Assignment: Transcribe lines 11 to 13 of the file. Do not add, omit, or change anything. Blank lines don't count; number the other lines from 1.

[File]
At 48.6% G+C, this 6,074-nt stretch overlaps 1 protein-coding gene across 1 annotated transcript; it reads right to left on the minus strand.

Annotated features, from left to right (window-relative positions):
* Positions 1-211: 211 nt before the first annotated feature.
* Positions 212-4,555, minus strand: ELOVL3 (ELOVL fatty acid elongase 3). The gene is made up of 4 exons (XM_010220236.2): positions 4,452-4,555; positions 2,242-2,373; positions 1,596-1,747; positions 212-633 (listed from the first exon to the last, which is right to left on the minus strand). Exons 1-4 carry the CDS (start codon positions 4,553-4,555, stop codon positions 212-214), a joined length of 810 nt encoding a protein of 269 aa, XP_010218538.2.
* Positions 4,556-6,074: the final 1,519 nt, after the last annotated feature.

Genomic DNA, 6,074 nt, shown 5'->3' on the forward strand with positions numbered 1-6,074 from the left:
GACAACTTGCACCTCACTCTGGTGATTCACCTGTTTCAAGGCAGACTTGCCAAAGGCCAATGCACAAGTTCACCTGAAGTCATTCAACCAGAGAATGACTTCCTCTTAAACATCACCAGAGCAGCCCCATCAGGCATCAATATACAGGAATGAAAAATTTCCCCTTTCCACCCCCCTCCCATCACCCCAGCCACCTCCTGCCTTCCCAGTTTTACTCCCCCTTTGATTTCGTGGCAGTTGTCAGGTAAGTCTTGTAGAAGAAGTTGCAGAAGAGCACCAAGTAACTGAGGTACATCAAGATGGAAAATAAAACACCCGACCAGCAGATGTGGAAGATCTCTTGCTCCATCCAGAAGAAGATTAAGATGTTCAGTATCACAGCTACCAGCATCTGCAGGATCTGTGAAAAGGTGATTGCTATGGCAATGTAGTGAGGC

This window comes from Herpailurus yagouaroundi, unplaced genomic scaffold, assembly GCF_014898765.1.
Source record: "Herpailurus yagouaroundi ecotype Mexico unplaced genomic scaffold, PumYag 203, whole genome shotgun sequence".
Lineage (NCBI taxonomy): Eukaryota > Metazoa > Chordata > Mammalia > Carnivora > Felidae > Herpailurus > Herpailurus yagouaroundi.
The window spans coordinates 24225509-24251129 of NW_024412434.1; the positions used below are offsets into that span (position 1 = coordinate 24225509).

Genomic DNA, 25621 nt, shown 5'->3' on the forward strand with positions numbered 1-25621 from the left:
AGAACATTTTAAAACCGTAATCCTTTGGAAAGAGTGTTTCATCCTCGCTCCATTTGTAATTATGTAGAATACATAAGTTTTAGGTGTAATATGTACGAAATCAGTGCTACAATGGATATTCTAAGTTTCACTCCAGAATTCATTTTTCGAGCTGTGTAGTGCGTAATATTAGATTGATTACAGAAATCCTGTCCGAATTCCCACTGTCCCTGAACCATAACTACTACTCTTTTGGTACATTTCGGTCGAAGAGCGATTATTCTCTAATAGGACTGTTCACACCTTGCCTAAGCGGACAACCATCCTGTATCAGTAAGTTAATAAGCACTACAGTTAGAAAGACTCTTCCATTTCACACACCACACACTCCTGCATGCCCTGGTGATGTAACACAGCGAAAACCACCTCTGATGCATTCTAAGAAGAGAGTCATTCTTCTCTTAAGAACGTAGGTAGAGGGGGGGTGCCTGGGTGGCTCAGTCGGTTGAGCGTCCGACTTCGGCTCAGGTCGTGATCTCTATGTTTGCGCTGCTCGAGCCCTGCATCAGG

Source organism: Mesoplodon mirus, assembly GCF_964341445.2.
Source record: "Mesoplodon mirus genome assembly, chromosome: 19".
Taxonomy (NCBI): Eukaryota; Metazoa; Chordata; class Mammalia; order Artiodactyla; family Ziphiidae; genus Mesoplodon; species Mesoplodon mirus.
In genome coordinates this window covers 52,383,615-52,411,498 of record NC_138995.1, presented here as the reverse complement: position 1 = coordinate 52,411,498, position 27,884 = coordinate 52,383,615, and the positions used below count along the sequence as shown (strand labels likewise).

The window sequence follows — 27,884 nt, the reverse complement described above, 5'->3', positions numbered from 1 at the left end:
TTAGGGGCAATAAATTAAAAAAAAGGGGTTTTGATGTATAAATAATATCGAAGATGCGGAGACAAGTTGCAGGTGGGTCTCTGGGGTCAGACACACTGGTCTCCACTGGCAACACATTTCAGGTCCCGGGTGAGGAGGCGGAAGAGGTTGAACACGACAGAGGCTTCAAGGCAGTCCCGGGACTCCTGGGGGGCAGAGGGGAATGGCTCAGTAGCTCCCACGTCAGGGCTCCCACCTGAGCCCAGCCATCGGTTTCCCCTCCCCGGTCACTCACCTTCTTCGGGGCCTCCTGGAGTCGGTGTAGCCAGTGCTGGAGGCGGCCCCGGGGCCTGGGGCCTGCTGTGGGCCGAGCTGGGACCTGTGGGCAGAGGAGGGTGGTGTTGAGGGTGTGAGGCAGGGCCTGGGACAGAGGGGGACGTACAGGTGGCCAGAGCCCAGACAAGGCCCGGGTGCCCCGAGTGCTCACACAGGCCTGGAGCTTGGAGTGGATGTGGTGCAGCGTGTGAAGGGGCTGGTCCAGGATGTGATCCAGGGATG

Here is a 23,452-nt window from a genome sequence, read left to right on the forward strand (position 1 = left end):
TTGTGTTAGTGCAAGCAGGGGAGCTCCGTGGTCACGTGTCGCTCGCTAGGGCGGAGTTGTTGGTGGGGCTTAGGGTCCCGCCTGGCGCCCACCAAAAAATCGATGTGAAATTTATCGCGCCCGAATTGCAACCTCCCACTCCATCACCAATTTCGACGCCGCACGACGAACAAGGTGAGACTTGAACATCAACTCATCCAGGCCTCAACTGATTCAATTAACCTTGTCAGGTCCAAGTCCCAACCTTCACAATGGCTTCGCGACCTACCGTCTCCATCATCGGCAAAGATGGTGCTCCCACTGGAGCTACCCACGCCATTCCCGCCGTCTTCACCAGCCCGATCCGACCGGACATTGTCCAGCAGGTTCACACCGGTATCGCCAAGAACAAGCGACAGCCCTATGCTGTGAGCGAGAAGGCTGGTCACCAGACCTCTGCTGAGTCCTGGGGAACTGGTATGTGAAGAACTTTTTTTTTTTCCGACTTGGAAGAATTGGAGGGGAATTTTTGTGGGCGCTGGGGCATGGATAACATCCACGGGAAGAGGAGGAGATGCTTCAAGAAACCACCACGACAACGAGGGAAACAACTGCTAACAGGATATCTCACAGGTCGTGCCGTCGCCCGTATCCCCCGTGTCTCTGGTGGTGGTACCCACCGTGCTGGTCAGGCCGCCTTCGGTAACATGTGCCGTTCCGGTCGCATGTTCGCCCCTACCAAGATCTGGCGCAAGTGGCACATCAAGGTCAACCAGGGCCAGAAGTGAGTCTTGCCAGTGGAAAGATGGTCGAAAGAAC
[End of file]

The window spans coordinates 24225509-24251129 of NW_024412434.1; the positions used below are offsets into that span (position 1 = coordinate 24225509).

Genomic DNA, 25621 nt, shown 5'->3' on the forward strand with positions numbered 1-25621 from the left:
AGAACATTTTAAAACCGTAATCCTTTGGAAAGAGTGTTTCATCCTCGCTCCATTTGTAATTATGTAGAATACATAAGTTTTAGGTGTAATATGTACGAAATCAGTGCTACAATGGATATTCTAAGTTTCACTCCAGAATTCATTTTTCGAGCTGTGTAGTGCGTAATATTAGATTGATTACAGAAATCCTGTCCGAATTCCCACTGTCCCTGAACCATAACTACTACTCTTTTGGTACATTTCGGTCGAAGAGCGATTATTCTCTAATAGGACTGTTCACACCTTGCCTAAGCGGACAACCATCCTGTATCAGTAAGTTAATAAGCACTACAGTTAGAAAGACTCTTCCATTTCACACACCACACACTCCTGCATGCCCTGGTGATGTAACACAGCGAAAACCACCTCTGATGCATTCTAAGAAGAGAGTCATTCTTCTCTTAAGAACGTAGGTAGAGGGGGGGTGCCTGGGTGGCTCAGTCGGTTGAGCGTCCGACTTCGGCTCAGGTCGTGATCTCTATGTTTGCGCTGCTCGAGCCCTGCATCAGG